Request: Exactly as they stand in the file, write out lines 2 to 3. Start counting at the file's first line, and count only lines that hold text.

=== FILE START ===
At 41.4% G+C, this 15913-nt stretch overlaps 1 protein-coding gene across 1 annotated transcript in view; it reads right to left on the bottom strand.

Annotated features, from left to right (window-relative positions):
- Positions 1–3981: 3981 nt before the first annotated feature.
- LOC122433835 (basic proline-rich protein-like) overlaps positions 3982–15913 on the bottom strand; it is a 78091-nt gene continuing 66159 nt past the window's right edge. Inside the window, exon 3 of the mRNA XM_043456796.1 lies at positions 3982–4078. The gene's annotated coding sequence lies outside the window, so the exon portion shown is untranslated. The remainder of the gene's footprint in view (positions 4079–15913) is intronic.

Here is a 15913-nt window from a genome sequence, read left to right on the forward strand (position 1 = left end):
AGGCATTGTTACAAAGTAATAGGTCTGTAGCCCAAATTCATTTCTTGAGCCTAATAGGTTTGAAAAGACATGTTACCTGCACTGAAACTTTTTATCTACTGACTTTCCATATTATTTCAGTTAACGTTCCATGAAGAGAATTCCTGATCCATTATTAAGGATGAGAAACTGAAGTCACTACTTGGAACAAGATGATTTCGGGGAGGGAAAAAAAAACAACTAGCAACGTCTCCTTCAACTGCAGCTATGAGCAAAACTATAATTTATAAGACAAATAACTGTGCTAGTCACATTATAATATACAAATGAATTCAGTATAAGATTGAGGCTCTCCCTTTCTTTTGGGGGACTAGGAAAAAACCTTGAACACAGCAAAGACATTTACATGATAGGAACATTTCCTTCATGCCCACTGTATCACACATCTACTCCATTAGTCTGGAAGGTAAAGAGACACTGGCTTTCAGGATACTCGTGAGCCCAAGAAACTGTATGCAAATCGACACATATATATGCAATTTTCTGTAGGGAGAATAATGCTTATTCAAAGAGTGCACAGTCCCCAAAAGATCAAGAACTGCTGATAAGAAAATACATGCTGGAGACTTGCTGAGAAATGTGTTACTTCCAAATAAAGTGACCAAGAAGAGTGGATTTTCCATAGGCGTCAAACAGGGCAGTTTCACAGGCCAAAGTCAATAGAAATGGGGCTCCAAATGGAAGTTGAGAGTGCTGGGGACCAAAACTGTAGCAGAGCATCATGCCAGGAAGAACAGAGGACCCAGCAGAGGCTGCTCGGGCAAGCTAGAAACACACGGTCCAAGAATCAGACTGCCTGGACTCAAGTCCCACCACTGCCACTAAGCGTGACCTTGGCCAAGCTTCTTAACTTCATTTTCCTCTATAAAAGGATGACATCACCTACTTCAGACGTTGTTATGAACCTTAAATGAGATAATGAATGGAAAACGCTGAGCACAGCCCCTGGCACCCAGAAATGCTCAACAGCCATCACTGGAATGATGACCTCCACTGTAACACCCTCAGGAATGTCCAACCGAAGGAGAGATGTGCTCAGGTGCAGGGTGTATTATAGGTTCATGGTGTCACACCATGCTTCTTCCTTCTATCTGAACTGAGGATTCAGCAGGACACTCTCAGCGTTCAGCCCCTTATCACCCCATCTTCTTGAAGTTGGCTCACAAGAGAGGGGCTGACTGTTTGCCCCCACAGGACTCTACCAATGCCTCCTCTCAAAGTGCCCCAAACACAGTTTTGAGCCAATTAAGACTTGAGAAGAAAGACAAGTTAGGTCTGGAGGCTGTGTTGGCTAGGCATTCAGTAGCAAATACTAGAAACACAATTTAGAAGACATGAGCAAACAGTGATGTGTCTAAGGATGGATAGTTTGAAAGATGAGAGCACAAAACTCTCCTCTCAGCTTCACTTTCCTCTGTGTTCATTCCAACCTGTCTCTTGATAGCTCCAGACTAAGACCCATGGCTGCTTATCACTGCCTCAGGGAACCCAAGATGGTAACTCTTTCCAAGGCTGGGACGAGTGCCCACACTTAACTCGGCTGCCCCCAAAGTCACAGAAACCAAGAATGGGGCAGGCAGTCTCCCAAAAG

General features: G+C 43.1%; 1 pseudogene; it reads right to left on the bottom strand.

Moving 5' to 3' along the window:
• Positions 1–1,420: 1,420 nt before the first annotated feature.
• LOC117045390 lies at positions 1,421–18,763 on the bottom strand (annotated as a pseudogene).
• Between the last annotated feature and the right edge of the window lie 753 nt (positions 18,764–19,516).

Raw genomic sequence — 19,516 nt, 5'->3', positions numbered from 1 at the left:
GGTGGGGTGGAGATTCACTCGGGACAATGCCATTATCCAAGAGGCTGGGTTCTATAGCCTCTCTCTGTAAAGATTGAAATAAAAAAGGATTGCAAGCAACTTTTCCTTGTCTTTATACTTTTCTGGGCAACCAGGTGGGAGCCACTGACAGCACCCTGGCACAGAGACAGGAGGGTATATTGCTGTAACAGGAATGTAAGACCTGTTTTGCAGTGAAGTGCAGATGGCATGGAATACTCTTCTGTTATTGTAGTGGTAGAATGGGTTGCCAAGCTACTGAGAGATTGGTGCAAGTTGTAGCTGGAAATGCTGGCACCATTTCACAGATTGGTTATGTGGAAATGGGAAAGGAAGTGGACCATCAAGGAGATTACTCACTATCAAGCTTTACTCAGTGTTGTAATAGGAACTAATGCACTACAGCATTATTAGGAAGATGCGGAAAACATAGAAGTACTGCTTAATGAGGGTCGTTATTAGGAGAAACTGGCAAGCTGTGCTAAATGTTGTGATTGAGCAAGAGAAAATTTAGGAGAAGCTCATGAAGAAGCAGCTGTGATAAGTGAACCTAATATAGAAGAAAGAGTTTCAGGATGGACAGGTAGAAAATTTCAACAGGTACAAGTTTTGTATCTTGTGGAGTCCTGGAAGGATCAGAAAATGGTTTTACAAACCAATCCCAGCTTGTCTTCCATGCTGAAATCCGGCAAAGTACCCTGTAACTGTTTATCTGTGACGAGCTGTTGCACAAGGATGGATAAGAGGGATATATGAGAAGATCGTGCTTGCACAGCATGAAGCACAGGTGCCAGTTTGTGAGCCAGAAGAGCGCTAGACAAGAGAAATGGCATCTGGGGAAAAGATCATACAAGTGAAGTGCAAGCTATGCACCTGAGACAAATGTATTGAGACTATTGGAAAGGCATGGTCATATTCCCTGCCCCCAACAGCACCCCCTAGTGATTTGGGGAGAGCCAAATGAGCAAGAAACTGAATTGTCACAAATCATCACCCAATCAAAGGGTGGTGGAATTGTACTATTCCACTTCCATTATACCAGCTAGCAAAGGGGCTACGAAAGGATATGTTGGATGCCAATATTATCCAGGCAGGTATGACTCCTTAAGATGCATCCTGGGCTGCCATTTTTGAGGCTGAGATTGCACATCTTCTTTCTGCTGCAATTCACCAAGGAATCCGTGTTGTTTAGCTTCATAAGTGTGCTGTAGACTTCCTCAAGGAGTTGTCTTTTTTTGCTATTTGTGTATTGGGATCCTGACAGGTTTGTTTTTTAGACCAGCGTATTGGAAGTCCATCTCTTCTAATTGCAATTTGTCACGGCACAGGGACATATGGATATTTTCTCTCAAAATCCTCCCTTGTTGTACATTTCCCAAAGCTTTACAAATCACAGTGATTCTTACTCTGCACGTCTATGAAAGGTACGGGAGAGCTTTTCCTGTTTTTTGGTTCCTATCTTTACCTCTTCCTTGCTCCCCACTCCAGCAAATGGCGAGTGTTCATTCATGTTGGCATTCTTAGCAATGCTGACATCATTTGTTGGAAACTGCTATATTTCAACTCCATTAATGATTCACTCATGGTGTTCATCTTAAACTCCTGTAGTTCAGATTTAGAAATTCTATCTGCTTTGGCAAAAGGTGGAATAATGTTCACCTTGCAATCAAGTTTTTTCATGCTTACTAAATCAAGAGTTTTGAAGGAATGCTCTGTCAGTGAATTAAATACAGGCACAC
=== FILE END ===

Annotated features, from left to right (window-relative positions):
- Positions 1–3981: 3981 nt before the first annotated feature.